Stack Overflow is a community of 4.7 million programmers, just like you, helping each other.

Join them; it only takes a minute:

Sign up
Join the Stack Overflow community to:
  1. Ask programming questions
  2. Answer and help your peers
  3. Get recognized for your expertise

Haskell is a pure functional programming language.

My question is: What are the advantages and disadvantages of using Haskell to solve problems involving lots of state, for example GUI programming or game programming?

Also a secondary question: what methods are there to handle state in a functional way?

Thanks in advance.

share|improve this question
Handling state in a functional language involves passing the state around to the functions. Monads simplify this. – tylermac Oct 15 '10 at 16:31
@tylermac i never was able to understand monads, well, i can't say that i am stupid, at least i am BS in CS, but monads... do you know good tutorials? – Andrey Oct 15 '10 at 16:40
 has a tutorial concerning monads - I haven't yet got to it though, but to the point, where I'm at the moment, everything seems very well-written and chewable! – Jevgeni Bogatyrjov Oct 15 '10 at 17:05
up vote 17 down vote accepted

I'm going to answer your second question first. There are actually many ways to handle mutable state in Haskell (and other FP languages). First of all, Haskell does support mutable state in IO, through IORef and mvar constructs. Using these will feel very familiar to programmers from imperative languages. There are also specialized versions such as STRef and TMVar, as well as mutable arrays, pointers, and various other mutable data. The biggest drawback is that these are generally only available within IO or a more specialized monad.

The most common way to simulate state in a functional language is explicitly passing state as a function argument and returned value. For example:

randomGen :: Seed -> (Int, Seed)

Here randomGen takes a seed parameter and returns a new seed. Every time you call it, you need to keep track of the seed for the next iteration. This technique is always available for state passing, but it quickly gets tedious.

Probably the most common Haskell approach is to use a monad to encapsulate this state passing. We can replace randomGen with this:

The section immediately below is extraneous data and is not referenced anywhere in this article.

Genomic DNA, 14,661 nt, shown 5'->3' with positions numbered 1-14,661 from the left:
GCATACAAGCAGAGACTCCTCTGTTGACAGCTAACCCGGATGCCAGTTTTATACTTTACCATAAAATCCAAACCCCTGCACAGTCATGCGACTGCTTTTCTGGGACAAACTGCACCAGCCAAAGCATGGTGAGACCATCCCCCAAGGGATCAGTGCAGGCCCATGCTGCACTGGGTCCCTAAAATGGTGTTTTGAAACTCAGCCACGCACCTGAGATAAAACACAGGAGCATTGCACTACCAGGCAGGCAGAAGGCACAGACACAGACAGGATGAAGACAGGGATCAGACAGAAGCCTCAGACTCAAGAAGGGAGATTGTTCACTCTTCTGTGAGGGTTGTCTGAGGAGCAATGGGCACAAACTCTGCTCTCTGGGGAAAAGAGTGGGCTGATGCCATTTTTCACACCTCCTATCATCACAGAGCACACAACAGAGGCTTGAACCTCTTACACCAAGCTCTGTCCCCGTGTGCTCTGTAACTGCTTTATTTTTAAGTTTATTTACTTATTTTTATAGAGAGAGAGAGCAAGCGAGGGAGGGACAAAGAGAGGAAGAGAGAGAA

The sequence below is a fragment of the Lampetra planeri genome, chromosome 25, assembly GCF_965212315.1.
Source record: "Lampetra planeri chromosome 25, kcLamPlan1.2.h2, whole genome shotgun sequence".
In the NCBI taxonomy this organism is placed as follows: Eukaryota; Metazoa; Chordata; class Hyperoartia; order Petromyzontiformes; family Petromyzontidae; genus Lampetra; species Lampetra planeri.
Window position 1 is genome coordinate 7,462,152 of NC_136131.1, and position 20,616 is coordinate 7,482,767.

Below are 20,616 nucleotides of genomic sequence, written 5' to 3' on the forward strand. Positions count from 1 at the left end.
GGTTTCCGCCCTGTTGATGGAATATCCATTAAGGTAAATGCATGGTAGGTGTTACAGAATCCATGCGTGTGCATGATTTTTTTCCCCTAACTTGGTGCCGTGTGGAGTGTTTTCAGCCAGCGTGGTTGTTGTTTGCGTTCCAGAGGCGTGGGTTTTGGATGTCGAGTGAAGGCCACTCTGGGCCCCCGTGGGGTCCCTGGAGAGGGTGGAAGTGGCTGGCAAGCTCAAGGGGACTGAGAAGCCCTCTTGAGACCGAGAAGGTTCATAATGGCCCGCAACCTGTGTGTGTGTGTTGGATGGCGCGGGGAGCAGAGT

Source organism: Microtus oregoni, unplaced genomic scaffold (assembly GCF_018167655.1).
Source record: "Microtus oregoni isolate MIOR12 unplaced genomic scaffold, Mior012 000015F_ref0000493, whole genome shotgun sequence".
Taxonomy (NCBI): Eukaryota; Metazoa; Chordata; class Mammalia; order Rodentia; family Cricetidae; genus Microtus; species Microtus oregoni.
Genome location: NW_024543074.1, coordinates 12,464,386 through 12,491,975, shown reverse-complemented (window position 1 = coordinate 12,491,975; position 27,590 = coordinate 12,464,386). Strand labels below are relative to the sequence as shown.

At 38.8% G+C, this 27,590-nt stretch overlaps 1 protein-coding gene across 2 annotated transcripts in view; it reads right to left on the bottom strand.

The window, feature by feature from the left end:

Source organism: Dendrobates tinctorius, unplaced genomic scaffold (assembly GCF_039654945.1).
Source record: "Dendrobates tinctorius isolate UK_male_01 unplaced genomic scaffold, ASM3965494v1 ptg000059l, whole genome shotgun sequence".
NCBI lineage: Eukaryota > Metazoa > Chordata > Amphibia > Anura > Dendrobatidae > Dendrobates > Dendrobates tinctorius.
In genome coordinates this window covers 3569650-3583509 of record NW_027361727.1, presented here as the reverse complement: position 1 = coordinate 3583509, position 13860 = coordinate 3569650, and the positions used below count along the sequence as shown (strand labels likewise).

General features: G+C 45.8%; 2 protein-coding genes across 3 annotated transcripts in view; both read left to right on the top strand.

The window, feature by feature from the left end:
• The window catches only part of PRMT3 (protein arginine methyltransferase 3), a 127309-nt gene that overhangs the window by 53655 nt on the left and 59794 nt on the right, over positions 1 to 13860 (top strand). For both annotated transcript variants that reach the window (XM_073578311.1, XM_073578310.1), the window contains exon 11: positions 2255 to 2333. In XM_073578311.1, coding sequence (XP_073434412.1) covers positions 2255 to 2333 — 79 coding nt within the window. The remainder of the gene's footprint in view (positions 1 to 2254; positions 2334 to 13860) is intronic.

-- a Random monad is simply a Seed value as state
type Random a = State Seed a

randomGen2 :: Random Int
randomGen2 = do
  seed <- get
  let (x,seed') = randomGen seed
  put seed'
  return x

Now any functions which need a PRNG can run within the Random monad to request them as needed. You just need to provide an initial state and the computation.

runRandomComputation :: Random a -> Seed -> a
runRandomComputation = evalState

(note there are functions which considerably shorten the definition of randomGen2; I chose the most explicit version).

If your random computation also needs access to IO, then you use the monad transformer version of State, StateT.

Of special note is the ST monad, which essentially provides a mechanism to encapsulate IO-specific mutations away from the rest of IO. The ST monad provides STRefs, which are a mutable reference to data, and also mutable arrays. Using ST, it's possible to define things like this:

randomList :: Seed -> [Int]

where [Int] is an infinite list of random numbers (it'll cycle eventually depending on your PSRG) from the starting seed you give it.

Finally, there's Functional Reactive Programming. Probably the current most prominent libraries for this are Yampa and Reactive, but the others are worth looking at also. There are several approaches to mutable state within the various implementations of FRP; from my slight use of them they often seem similar in concept to a signalling framework as in QT or Gtk+ (e.g. adding listeners for events).

Now, for the first question. For me, the biggest advantage is that mutable state is separated from other code at the type level. This means that code can't accidentally modify state unless it's explicitly mentioned in the type signature. It also gives very good control of read-only state versus mutable state (Reader monad vs. State monad). I find it very useful to structure my code in this way, and it's useful to be able to tell just from the type signature if a function could be mutating state unexpectedly.

I personally don't really have any reservations about using mutable state in Haskell. The biggest difficulty is that it can be tedious to add state to something that didn't need it previously, but the same thing would be tedious in other languages I've used for similar tasks (C#, Python).

share|improve this answer